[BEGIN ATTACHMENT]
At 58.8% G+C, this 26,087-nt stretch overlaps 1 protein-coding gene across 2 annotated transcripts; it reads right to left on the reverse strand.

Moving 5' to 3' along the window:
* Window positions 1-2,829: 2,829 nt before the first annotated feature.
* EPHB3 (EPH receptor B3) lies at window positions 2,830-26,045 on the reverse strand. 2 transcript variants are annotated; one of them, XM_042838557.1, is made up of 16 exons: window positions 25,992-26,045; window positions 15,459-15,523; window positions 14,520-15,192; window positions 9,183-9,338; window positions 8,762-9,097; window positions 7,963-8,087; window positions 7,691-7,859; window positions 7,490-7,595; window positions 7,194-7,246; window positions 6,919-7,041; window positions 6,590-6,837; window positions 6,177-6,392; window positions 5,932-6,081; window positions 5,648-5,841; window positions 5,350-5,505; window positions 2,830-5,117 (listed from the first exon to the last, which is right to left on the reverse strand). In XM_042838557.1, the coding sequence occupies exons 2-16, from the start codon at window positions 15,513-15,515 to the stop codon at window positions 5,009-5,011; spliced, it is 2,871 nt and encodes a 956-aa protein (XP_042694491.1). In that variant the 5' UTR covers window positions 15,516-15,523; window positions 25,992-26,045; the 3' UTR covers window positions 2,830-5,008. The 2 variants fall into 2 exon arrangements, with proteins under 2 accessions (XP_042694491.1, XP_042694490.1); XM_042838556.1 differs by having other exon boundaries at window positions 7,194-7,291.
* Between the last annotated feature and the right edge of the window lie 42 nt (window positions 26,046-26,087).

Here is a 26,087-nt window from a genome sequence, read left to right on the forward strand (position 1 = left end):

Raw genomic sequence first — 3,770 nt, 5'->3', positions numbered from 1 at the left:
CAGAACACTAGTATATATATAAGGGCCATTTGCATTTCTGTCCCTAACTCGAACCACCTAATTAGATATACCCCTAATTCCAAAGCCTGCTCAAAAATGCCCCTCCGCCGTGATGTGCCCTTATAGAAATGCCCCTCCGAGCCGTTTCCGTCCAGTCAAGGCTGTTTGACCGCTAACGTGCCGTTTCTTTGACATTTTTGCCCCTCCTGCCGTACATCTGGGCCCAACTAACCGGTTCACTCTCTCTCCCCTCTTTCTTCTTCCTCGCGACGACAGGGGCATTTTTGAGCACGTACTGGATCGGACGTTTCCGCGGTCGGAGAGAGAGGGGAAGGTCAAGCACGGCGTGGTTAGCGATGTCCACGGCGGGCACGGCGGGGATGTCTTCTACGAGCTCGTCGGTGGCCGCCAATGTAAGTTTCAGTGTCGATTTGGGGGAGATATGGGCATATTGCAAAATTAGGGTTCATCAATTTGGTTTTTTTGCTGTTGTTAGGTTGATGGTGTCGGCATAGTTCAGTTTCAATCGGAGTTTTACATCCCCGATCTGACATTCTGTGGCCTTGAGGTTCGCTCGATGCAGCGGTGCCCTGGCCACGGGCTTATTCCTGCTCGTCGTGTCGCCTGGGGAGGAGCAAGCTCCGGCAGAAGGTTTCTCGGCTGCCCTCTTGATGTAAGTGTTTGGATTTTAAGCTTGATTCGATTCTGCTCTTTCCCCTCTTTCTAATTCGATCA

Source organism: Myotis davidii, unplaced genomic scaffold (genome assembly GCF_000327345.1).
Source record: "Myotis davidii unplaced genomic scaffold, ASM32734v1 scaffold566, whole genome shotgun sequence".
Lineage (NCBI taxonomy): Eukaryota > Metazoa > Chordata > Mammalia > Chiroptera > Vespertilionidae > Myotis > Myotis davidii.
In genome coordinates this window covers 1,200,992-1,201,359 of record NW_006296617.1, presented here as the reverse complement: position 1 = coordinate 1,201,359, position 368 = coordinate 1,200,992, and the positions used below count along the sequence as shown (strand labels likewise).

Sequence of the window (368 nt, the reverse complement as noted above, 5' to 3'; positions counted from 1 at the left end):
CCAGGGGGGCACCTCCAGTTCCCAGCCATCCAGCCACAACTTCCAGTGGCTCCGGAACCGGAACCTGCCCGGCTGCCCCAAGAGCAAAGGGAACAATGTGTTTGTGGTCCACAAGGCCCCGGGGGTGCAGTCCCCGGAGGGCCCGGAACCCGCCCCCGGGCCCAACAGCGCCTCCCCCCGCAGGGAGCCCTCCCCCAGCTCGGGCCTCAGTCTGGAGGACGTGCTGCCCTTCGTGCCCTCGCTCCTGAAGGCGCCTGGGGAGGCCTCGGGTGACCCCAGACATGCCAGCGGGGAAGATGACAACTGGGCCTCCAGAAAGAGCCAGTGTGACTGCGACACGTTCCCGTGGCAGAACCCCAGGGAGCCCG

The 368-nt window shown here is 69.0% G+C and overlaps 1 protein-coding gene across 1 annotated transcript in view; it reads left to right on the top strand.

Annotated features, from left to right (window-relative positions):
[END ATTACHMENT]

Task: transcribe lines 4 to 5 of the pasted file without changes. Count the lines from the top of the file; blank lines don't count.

* EPHB3 (EPH receptor B3) lies at window positions 2,830-26,045 on the reverse strand. 2 transcript variants are annotated; one of them, XM_042838557.1, is made up of 16 exons: window positions 25,992-26,045; window positions 15,459-15,523; window positions 14,520-15,192; window positions 9,183-9,338; window positions 8,762-9,097; window positions 7,963-8,087; window positions 7,691-7,859; window positions 7,490-7,595; window positions 7,194-7,246; window positions 6,919-7,041; window positions 6,590-6,837; window positions 6,177-6,392; window positions 5,932-6,081; window positions 5,648-5,841; window positions 5,350-5,505; window positions 2,830-5,117 (listed from the first exon to the last, which is right to left on the reverse strand). In XM_042838557.1, the coding sequence occupies exons 2-16, from the start codon at window positions 15,513-15,515 to the stop codon at window positions 5,009-5,011; spliced, it is 2,871 nt and encodes a 956-aa protein (XP_042694491.1). In that variant the 5' UTR covers window positions 15,516-15,523; window positions 25,992-26,045; the 3' UTR covers window positions 2,830-5,008. The 2 variants fall into 2 exon arrangements, with proteins under 2 accessions (XP_042694491.1, XP_042694490.1); XM_042838556.1 differs by having other exon boundaries at window positions 7,194-7,291.
* Between the last annotated feature and the right edge of the window lie 42 nt (window positions 26,046-26,087).